Noted comic Richard Lewis. Photo by William Claxton
Noted comic Richard Lewis. Photo by William Claxton

"See, there were these nurses..."

By Julian Wise - August 3, 2006

Richard Lewis is happy to be bringing his standup comedy act to Outerland next Tuesday to benefit the Vineyard Nursing Association.

"I'm crazily looking forward to it," he says, before revealing that sun sensitivity, seasickness, and sore discs in his back will keep him from visiting the usual vacation spots on the Island.

"It's a therapeutic challenge to enjoy myself in a place known for its beauty," he adds. "I'm as stoked as someone with my dysfunctions about vacations can be. I'll only be there a few hours before I go on, so I won't be doing a deal about your mayor or local stuff."

Over the past decades, Mr. Lewis has built a remarkable career around his mix of onstage self-analysis and wry social observations. The Brooklyn-born comic hit the circuit in the 1971 and by 1974 was appearing on "The Tonight Show." His 1980s cable specials "I'm Exhausted" and "I'm Doomed" earned him ACE nominations for best male comic and his 1989 standing-room-only performance at Carnegie Hall remains a defining moment in standup comedy. Sitcom work in the 90s on "Anything But Love" broadened his appeal, while his role as the troubled addict Jimmy Epstein in the film "Drunks" demonstrated considerable acting chops. In addition to a busy touring schedule, Mr. Lewis plays himself on "Curb Your Enthusiasm," alongside longtime friend Larry David.

Mr. Lewis and Mr. David met at a childhood sports camp where they immediately singled each other out as arch-rivals. "We really despised each other," Mr. Lewis laughs. "I had no intention of ever seeing this idiot again."

Years later the two encountered each other in the early 70s New York City comedy scene. At first neither recognized the other. Then, realization sank in.

"We almost came to blows at the bar," Mr. Lewis says. "Then we laughed and bonded in an amazing way. It was a billion to one chance this would have happened. We suddenly became inseparable."

Both endured years of virtual poverty as they scrapped to get their fledgling careers off the ground. "From the get-go we were broke," Mr. Lewis says. "We never looked back. All we wanted to do was be comedians. It was us and the stars with nothing else in between. All we cared about was the show that night and the work. We weren't even thinking about fame.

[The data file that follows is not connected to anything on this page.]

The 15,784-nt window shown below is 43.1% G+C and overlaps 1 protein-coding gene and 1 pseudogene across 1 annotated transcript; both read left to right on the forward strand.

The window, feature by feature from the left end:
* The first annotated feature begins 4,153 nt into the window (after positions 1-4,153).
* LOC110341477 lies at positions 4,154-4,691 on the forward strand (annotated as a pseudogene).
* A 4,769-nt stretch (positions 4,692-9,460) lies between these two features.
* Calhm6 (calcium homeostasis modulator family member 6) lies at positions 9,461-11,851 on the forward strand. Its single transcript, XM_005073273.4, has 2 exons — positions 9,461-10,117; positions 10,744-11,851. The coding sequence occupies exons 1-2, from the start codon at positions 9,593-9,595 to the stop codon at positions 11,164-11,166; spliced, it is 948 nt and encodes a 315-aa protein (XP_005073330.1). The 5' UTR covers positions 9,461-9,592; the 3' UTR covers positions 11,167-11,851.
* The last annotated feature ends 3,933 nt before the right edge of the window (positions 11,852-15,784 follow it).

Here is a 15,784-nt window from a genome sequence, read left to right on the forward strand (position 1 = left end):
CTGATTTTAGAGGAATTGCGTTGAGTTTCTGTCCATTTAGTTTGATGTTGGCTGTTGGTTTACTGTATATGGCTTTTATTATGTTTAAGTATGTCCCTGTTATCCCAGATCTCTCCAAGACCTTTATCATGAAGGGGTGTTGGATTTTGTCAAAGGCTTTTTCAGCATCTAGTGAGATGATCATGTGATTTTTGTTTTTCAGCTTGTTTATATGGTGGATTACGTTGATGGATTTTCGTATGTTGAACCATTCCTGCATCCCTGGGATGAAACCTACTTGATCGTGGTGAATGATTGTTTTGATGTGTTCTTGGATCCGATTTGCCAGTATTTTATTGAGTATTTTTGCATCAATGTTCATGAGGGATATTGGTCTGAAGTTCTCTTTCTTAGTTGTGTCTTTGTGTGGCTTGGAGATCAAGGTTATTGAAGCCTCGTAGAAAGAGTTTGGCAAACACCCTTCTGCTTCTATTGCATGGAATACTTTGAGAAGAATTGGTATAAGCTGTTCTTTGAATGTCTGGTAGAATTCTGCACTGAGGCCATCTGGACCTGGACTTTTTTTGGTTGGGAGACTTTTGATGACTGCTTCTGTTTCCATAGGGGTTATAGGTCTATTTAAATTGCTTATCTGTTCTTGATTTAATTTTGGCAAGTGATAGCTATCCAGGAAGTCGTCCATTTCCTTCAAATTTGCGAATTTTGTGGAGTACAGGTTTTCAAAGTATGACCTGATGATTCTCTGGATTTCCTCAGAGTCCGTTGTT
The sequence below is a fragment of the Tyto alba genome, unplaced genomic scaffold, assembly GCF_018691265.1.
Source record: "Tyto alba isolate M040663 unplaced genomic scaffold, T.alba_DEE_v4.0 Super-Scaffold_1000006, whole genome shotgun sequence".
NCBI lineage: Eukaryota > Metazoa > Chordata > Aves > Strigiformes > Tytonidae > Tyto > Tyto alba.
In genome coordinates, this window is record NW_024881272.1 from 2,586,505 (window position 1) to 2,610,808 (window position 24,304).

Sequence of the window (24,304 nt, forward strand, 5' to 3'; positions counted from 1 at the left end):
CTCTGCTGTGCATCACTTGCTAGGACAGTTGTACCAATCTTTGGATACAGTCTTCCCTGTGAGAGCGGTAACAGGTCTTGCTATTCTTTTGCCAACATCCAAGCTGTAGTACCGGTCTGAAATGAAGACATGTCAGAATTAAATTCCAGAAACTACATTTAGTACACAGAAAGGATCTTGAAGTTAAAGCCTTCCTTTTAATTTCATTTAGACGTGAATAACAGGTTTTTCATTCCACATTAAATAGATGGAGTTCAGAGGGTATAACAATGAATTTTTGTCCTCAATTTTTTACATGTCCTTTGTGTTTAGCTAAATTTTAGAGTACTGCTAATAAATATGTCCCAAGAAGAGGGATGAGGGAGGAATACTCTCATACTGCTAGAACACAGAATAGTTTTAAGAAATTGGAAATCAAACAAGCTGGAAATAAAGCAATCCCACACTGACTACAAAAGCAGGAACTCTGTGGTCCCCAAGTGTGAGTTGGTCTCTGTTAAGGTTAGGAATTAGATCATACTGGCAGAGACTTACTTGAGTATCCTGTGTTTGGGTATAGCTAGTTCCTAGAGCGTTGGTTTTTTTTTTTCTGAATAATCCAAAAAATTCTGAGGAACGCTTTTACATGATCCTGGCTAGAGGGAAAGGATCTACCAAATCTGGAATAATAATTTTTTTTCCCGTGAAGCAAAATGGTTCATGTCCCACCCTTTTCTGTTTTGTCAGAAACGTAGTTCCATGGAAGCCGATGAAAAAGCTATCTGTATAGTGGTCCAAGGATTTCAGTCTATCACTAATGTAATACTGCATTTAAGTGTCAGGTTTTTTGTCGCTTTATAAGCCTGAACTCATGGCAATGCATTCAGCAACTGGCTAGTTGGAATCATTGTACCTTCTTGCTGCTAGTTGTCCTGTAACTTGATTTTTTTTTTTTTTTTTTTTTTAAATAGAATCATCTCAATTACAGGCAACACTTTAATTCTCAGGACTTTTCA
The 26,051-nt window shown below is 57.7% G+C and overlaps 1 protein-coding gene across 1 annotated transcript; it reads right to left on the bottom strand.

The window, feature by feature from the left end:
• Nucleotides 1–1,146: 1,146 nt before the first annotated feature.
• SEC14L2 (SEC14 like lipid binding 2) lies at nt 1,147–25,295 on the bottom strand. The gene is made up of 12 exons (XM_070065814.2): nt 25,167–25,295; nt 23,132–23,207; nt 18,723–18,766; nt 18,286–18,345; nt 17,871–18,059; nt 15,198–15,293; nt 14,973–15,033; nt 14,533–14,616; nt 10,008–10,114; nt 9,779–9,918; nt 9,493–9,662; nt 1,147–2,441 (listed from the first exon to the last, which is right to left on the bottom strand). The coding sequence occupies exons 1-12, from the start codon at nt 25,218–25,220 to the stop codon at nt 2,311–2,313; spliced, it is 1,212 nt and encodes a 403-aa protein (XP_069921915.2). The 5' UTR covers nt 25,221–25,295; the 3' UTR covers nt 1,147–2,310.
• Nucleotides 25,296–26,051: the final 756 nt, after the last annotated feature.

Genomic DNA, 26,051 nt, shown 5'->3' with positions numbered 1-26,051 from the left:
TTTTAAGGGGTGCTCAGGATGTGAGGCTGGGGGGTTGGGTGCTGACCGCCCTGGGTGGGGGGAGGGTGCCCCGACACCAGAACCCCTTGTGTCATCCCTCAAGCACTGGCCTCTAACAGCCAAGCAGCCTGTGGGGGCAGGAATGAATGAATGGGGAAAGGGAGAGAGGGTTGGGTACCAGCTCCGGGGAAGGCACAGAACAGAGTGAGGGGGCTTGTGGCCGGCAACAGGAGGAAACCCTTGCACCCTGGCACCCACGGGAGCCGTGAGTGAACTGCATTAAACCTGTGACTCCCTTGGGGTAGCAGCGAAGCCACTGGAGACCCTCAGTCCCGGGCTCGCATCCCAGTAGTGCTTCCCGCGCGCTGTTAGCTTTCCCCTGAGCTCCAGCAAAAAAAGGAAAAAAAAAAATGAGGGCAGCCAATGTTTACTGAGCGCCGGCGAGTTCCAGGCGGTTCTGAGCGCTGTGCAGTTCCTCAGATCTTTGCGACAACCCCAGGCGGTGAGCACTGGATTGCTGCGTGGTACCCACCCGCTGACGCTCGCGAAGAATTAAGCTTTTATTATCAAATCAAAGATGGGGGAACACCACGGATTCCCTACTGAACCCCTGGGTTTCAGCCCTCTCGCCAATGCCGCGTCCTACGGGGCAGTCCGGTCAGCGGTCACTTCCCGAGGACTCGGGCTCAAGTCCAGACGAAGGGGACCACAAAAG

"I always tell aspiring comedians, it's not about the money. If you're in it for the money, get out now. You have to be on a mission to do it. It has to be at the core of your being."

When Mr. Lewis appears on "Curb Your Enthusiasm," he and Mr. David depict an irascible blend of affection and antagonism. Mr. Lewis says it's a precise depiction of their off-screen relationship. The two are constantly arguing over everything from sandwiches to politics. "We've never changed since we were 12," he says. "To be able to aggravate him publicly is too good to be true. It's a chance to get even."

By Mr. Lewis's reckoning, the "Curb Your Enthusiasm" gig is one of the most sought after in Hollywood. "There's a line around the block who would kill to be on 'Curb,' which is one of the reasons I'm privileged to be part of that ensemble."

Mr. Lewis has published "The Other Great Depression," an autobiographical exploration of his battles with addictions and personal darkness. He describes the book as a turning point in his journey from hidden pain to honesty. "I've been through so much dark stuff and I've come out of it," he says. "I wanted to tell the real story of my addictions so I didn't have to talk about it onstage."

Through therapy and sustained introspection, Mr. Lewis has arrived at a place of greater clarity and groundedness.

"What got me into drinking was my personality and my dysfunctions. I still am the same person, I just don't mask it with alcohol and drugs anymore," he says.

Then, with a perfect comic pause, he adds, "I have so much clarity now that I despise myself even more."

Sobriety, rather than dulling his comic edge, has only sharpened his wit. "As far as I'm concerned, the past few years have been the best of my career. I am feeling so much freer and happier offstage that when I go on I'm much freer and confident about all of my bad qualities and character defects that I'm able to discuss them in a funny way, whereas when I was in denial about my disease I wasn't aware of these areas."

Mr. Lewis has maintained a vital career in what he describes as a "murderously tough business." He attributes his longevity to a blend of drive, skill, and a willingness to base a career around his unique persona rather than trying to follow a cookie-cutter model of comedy.

"The fact that I'm still doing it 37 years later, playing new venues and still wanted all over the country thrills me more with each show," he says. "I have a quiet pride about still being in demand. It makes me want to give more."

Richard Lewis show, Tuesday, August 8, 8 pm, Outerland, Airport Road, Edgartown. Benefits Vineyard Nursing Association. Tickets $50. 508-693-6184.